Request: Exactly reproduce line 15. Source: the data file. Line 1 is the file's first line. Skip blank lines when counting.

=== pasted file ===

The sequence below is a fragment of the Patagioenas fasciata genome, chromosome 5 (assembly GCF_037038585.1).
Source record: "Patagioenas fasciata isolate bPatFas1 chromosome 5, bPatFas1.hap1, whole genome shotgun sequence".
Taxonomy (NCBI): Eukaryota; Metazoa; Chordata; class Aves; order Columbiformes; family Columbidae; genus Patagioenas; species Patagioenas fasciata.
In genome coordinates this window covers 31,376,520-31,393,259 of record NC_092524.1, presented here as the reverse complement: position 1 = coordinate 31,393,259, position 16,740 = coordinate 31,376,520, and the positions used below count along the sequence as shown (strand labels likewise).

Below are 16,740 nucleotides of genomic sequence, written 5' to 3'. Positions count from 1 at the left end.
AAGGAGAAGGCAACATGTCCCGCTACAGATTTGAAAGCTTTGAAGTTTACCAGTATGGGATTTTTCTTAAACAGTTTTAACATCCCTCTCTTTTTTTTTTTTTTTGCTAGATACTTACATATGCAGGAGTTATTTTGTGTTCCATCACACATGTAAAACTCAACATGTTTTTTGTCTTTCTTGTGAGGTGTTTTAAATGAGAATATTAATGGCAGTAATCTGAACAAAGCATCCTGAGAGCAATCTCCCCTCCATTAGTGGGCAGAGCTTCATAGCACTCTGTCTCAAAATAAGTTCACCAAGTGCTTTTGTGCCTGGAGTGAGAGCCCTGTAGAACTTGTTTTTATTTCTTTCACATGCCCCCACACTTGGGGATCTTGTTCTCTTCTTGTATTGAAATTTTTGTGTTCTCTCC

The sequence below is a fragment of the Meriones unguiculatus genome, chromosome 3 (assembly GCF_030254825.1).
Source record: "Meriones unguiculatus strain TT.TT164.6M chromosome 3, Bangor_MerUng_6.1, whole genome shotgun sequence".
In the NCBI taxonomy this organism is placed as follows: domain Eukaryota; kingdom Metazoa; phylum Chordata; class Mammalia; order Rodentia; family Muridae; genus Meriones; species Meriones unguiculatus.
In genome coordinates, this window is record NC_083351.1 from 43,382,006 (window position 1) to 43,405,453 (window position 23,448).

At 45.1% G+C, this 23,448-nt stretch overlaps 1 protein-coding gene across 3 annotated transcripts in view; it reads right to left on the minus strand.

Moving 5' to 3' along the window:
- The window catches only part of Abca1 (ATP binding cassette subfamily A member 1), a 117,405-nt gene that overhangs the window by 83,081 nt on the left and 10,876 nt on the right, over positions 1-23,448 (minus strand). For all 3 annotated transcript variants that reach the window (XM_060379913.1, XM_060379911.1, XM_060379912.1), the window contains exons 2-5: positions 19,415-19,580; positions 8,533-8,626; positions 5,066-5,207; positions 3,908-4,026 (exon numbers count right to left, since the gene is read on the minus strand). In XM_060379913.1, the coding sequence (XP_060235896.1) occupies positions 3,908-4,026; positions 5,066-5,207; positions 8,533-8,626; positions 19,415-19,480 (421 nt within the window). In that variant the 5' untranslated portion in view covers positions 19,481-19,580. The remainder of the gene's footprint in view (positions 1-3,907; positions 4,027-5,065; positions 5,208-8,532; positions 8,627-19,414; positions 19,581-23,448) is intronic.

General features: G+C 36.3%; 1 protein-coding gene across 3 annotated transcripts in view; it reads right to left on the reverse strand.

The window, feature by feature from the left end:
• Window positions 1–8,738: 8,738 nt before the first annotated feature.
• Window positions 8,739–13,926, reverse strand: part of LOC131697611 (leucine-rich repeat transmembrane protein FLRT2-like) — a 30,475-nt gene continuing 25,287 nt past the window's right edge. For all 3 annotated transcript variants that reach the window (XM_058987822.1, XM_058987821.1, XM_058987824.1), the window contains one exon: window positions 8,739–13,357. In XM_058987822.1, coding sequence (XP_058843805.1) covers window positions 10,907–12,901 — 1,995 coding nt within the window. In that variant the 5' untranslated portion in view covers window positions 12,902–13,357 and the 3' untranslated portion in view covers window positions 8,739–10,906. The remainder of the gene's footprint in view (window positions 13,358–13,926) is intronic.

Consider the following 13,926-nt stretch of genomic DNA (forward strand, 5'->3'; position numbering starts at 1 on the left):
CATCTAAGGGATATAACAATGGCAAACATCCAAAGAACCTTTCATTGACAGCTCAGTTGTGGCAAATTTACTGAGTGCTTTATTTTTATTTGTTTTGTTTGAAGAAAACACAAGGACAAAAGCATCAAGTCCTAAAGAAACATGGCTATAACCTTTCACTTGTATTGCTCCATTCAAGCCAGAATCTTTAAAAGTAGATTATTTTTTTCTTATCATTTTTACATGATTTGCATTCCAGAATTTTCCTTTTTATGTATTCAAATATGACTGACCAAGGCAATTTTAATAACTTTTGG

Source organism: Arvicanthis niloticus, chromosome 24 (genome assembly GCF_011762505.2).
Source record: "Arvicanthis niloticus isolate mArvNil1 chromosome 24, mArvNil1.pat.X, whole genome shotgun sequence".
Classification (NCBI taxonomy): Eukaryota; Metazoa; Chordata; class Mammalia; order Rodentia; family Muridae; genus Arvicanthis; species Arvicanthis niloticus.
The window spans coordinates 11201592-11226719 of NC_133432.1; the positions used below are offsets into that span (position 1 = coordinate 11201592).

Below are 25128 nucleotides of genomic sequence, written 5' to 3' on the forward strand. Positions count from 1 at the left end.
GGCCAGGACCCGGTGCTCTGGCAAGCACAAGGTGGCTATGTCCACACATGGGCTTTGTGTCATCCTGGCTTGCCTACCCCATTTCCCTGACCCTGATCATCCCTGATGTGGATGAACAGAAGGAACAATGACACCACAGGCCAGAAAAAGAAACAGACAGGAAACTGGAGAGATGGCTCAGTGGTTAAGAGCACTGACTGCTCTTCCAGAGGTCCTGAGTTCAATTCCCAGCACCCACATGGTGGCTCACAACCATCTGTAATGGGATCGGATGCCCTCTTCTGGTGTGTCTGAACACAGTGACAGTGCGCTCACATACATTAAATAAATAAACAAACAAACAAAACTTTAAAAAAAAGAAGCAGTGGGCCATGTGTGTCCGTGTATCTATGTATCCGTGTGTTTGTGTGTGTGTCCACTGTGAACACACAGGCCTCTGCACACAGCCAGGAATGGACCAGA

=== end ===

The window, feature by feature from the left end: